Closer up on the Käsespätzle. The bonus was that it was a big enough serving to make two filling meals.

Another valid reason to visit this restaurant if you’re ever in Berlin is the surrounding neighborhood. It’s in Mitte (City Center), but the streets immediately around Schwarzwaldstuben are very cool and have a different feel from those as you get closer to Museuminsel (Museum Island) further downtown. If you want a walk past some historic locales (and want to peek into a few picturesque Hinterhöfe [courtyards common to Berliner architecture]), take a walk down Auguststraße, for example, which is just a few blocks from the corner of Linienstraße and Tucholskystraße, where Schwarzwaldstuben is located.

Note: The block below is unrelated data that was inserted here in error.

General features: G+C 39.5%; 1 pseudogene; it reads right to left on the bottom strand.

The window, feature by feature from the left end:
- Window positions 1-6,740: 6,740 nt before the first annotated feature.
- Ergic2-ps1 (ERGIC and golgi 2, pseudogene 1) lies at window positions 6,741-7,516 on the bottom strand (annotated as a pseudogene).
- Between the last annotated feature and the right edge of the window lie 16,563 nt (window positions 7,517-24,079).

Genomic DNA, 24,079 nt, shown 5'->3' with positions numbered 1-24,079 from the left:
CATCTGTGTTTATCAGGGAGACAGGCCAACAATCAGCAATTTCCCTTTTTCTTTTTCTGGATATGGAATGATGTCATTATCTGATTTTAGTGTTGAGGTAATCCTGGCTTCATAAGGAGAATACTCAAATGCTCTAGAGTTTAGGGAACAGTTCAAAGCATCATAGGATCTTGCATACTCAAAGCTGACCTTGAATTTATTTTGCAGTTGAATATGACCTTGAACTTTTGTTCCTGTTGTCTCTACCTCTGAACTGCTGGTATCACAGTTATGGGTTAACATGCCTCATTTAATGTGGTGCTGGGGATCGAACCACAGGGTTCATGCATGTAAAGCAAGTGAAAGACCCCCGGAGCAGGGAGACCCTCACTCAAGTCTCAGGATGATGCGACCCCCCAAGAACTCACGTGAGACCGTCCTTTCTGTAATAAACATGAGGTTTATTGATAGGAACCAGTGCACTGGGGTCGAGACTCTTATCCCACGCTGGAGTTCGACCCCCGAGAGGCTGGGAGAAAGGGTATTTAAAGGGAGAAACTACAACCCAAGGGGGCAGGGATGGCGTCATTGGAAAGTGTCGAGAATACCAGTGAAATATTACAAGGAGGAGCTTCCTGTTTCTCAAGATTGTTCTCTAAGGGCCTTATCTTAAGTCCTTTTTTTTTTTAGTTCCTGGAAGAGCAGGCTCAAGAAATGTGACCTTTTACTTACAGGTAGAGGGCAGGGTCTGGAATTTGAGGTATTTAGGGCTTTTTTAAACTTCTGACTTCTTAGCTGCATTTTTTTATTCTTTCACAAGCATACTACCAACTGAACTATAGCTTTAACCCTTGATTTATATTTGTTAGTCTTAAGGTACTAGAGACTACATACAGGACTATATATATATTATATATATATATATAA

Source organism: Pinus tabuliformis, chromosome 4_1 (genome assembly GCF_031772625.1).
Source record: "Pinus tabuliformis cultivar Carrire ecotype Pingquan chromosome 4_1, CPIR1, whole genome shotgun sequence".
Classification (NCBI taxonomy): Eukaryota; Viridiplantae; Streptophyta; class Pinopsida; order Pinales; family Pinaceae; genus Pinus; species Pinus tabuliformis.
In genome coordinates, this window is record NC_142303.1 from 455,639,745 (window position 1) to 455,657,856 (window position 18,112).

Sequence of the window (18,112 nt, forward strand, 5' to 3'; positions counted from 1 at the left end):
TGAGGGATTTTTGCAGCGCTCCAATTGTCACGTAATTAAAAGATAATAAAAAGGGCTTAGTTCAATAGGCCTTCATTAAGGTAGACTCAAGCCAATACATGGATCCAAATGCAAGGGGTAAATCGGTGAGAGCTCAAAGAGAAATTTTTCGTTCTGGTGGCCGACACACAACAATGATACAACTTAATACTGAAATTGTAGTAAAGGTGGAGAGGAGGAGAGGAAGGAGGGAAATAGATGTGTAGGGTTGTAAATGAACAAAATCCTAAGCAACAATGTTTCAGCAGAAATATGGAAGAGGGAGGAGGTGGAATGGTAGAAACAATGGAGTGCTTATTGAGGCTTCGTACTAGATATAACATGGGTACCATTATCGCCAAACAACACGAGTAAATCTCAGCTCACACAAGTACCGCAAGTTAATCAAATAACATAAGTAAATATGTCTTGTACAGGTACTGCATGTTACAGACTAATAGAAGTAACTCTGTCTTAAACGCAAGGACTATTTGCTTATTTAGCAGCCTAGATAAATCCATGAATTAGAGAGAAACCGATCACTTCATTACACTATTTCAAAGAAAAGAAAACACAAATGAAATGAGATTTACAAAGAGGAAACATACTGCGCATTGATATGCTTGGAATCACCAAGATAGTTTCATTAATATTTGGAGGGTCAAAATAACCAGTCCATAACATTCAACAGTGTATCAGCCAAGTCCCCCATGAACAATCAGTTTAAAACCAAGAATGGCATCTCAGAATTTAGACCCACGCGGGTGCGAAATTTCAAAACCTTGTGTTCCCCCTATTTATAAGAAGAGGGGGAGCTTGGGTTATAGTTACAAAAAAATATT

A view of the corner

Okay, I’m working on another post of a different European cuisine for which I’m nostalgic.

In the meantime, here’s a photo quiz for you:

You’re crossing the street. You see this …

Hmmm, where could this be?

Where are you?

Maybe, instead, you see this and you pause (choosing not to get run down) …

Don't walk!

Any idea where you are now?

Be as specific as you can. Post your guesses in the comments section. I’m predicting it won’t take long for someone to guess correctly.